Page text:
Two supermassive black holes are circlling each other–or they were, a million years ago, in a galaxy far away. In all probability, that galaxy is now being torn apart by the titanic equivalent of 100 million supernovas. So, did any civilizations experience the end of their worlds in that galaxy? If so, they would have been able to calculate the moment of their destruction down to the last second, an to have known about it for a very long time.
At the center of every galaxy – according to Einstein’s theory of general relativity – sits a light-sucking black hole that weighs the equivalent of millions or even billions of suns. Though normally quiescent, they can eat stars and gas for breakfast and belch quasars brighter than their own galaxy.
Now, it seems, that either two supermassive black holes – less than a light year apart – are circling each other in a passionate cosmic mating dance that will culminate (in about a million years) in the release of reverberations equivalent to 100 million violent supernova explosions that will wreak havoc on the remote galaxies in which they are situated …. OR prediction of such an event could all be based on a statistical error resulting from inadequate checking of the apparent flicker in a quasar. (Or rather, they were. Light from the galaxy takes so long to reach us, that the actual events happened eons ago.)
So far, the evidence – though not yet conclusive – bodes well for our being able to witness this titanic event, as the light from it, now a million years old, reaches our telescopes. And if true, it will be a boon for the nascent field of gravitational wave astronomy.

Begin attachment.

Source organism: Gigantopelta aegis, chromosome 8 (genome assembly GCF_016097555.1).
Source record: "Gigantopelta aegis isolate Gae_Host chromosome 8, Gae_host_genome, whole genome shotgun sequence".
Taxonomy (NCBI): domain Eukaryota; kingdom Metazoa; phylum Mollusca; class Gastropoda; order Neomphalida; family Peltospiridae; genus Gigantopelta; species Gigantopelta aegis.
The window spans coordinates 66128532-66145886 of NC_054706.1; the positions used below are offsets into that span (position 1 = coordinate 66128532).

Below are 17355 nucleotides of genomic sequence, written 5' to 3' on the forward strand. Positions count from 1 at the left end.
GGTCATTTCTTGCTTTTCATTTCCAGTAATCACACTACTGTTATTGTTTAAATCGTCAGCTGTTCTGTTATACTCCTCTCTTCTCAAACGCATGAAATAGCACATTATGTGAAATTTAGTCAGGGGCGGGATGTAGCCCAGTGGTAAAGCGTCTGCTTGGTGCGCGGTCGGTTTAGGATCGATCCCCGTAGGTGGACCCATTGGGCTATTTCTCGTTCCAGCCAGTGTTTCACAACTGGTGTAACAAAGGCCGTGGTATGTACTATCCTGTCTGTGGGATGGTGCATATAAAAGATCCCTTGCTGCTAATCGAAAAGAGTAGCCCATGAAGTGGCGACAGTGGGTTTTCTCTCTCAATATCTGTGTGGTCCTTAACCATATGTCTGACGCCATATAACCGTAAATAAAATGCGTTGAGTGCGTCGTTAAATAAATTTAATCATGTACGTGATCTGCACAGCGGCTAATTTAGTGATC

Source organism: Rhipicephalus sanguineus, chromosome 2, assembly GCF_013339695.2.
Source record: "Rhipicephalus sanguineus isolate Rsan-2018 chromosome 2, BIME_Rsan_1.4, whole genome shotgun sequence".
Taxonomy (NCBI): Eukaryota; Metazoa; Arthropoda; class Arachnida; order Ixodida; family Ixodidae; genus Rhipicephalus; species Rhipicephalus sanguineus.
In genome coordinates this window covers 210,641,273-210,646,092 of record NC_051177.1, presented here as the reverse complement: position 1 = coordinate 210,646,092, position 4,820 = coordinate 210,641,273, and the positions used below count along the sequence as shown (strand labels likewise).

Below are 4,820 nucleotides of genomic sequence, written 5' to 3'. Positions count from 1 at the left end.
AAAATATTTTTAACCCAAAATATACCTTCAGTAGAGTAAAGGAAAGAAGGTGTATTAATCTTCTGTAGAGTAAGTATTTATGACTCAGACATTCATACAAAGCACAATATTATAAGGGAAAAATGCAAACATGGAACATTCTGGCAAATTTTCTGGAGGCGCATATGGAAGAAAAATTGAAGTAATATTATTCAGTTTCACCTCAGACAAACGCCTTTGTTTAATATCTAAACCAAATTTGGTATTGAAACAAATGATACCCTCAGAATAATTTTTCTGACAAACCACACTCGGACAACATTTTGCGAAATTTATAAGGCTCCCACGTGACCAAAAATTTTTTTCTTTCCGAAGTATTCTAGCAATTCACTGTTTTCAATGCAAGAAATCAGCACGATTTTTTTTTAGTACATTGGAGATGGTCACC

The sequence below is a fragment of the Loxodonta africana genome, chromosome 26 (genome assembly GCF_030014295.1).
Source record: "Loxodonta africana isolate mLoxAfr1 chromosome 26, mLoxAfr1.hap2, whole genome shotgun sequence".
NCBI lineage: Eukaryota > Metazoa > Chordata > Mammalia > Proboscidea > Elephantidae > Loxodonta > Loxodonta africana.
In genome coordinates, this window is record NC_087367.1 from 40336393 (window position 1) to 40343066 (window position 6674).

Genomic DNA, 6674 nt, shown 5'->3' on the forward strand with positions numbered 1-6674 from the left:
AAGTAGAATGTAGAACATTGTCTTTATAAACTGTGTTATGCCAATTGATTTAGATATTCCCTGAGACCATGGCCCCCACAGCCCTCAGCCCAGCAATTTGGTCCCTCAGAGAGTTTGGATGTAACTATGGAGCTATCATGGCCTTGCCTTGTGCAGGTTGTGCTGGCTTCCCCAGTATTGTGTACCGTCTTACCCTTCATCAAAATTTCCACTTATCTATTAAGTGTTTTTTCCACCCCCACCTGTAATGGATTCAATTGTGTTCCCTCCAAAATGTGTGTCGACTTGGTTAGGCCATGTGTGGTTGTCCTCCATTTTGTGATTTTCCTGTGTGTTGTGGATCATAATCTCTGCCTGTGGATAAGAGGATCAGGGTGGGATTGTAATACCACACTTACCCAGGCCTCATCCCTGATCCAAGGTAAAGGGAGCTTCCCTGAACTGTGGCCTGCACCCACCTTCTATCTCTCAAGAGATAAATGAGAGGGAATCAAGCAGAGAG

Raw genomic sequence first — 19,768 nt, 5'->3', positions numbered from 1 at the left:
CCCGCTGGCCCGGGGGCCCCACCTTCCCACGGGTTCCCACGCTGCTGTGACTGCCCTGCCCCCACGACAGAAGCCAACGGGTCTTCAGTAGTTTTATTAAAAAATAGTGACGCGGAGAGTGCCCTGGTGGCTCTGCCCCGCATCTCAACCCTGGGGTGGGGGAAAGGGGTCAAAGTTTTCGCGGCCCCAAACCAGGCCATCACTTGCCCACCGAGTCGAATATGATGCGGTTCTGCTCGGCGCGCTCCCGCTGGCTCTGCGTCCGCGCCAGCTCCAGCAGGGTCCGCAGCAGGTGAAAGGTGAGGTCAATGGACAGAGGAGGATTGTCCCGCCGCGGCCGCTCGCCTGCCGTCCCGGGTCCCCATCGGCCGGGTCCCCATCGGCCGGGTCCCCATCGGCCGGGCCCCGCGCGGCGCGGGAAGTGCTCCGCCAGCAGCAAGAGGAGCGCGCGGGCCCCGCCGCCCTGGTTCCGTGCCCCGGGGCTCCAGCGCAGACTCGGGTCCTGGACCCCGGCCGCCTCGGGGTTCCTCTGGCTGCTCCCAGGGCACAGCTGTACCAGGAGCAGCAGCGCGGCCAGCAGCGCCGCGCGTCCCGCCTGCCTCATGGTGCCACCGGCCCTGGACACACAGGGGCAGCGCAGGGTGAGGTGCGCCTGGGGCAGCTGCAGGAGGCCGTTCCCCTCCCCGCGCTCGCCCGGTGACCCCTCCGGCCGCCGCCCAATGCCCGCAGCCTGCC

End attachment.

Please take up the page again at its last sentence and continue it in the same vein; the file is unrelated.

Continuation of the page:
When such a mating does occur, according to theory, stars will be blown away ‘like shingles in a tornado’ by the violent ripples of space-time, according to Dr. S. George Djorgovski of the California Institute of Technology. And if scientists are correct about the impending nuptials hinted at by the flicker – it will give scientists a preview of what is likely to happen when the Milky Way collides with the Andromeda galaxy a few billion years from now.
Galaxies, like people, are merging with each other all the time. Unfortunately, however, the spasmodic climax of such a union, which comes replete with streaming jets issuing forth from one or both of the black holes (as above, so below), can never be fully witnessed. For those short, sweet, intense moments in cosmic time require about a million years in human time.
Indications of the mating dance came from the Catalina Real-Time Transient Survey, which has been monitoring the brightness of 247,000 known quasars with telescopes in Arizona and Australia for nearly a decade. Since only the relative proximity of one black hole to another could cause the 14% fluctuation detected over a 5-year period in the galaxy known as PG 1302-102, the explosive collision seems highly likely.
According to the 1/7/15 NY Times article by Dennis Overbye, the mating dance cannot be observed by any telescopes on Earth because “the black holes are circling each other at a range of 180 billion miles.” They are also too close to each other for their union to be simulated by a supercomputer. “To find out what happens, astronomers will have to build gravitational wave detectors and wait and watch,” Overbye writes.